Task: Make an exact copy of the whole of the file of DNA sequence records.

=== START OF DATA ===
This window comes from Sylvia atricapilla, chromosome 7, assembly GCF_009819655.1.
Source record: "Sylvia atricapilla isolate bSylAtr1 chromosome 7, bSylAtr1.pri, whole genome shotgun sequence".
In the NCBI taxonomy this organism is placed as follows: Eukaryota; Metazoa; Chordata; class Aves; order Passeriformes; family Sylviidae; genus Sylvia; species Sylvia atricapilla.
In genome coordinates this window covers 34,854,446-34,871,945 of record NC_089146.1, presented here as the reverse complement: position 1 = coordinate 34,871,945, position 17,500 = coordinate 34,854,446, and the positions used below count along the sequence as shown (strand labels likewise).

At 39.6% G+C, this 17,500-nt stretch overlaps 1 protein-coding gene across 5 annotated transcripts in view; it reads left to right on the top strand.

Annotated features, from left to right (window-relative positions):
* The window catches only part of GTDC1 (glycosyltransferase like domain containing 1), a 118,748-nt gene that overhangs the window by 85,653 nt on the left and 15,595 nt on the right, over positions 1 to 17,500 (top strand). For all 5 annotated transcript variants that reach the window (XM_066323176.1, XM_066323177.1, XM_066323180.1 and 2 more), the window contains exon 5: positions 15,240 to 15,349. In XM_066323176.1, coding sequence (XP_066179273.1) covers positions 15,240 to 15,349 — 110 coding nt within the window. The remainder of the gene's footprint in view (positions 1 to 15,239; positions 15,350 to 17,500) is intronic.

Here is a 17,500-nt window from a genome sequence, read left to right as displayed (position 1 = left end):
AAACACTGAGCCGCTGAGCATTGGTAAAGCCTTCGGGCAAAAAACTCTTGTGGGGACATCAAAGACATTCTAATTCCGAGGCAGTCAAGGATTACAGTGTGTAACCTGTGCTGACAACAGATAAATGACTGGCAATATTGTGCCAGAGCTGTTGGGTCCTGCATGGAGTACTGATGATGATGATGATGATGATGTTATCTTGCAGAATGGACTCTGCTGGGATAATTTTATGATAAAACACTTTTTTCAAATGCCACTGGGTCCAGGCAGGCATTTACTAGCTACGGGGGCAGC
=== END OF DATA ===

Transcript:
This window comes from Sylvia atricapilla, chromosome 7, assembly GCF_009819655.1.
Source record: "Sylvia atricapilla isolate bSylAtr1 chromosome 7, bSylAtr1.pri, whole genome shotgun sequence".
In the NCBI taxonomy this organism is placed as follows: Eukaryota; Metazoa; Chordata; class Aves; order Passeriformes; family Sylviidae; genus Sylvia; species Sylvia atricapilla.
In genome coordinates this window covers 34,854,446-34,871,945 of record NC_089146.1, presented here as the reverse complement: position 1 = coordinate 34,871,945, position 17,500 = coordinate 34,854,446, and the positions used below count along the sequence as shown (strand labels likewise).

At 39.6% G+C, this 17,500-nt stretch overlaps 1 protein-coding gene across 5 annotated transcripts in view; it reads left to right on the top strand.

Annotated features, from left to right (window-relative positions):
* The window catches only part of GTDC1 (glycosyltransferase like domain containing 1), a 118,748-nt gene that overhangs the window by 85,653 nt on the left and 15,595 nt on the right, over positions 1 to 17,500 (top strand). For all 5 annotated transcript variants that reach the window (XM_066323176.1, XM_066323177.1, XM_066323180.1 and 2 more), the window contains exon 5: positions 15,240 to 15,349. In XM_066323176.1, coding sequence (XP_066179273.1) covers positions 15,240 to 15,349 — 110 coding nt within the window. The remainder of the gene's footprint in view (positions 1 to 15,239; positions 15,350 to 17,500) is intronic.

Here is a 17,500-nt window from a genome sequence, read left to right as displayed (position 1 = left end):
AAACACTGAGCCGCTGAGCATTGGTAAAGCCTTCGGGCAAAAAACTCTTGTGGGGACATCAAAGACATTCTAATTCCGAGGCAGTCAAGGATTACAGTGTGTAACCTGTGCTGACAACAGATAAATGACTGGCAATATTGTGCCAGAGCTGTTGGGTCCTGCATGGAGTACTGATGATGATGATGATGATGATGTTATCTTGCAGAATGGACTCTGCTGGGATAATTTTATGATAAAACACTTTTTTCAAATGCCACTGGGTCCAGGCAGGCATTTACTAGCTACGGGGGCAGC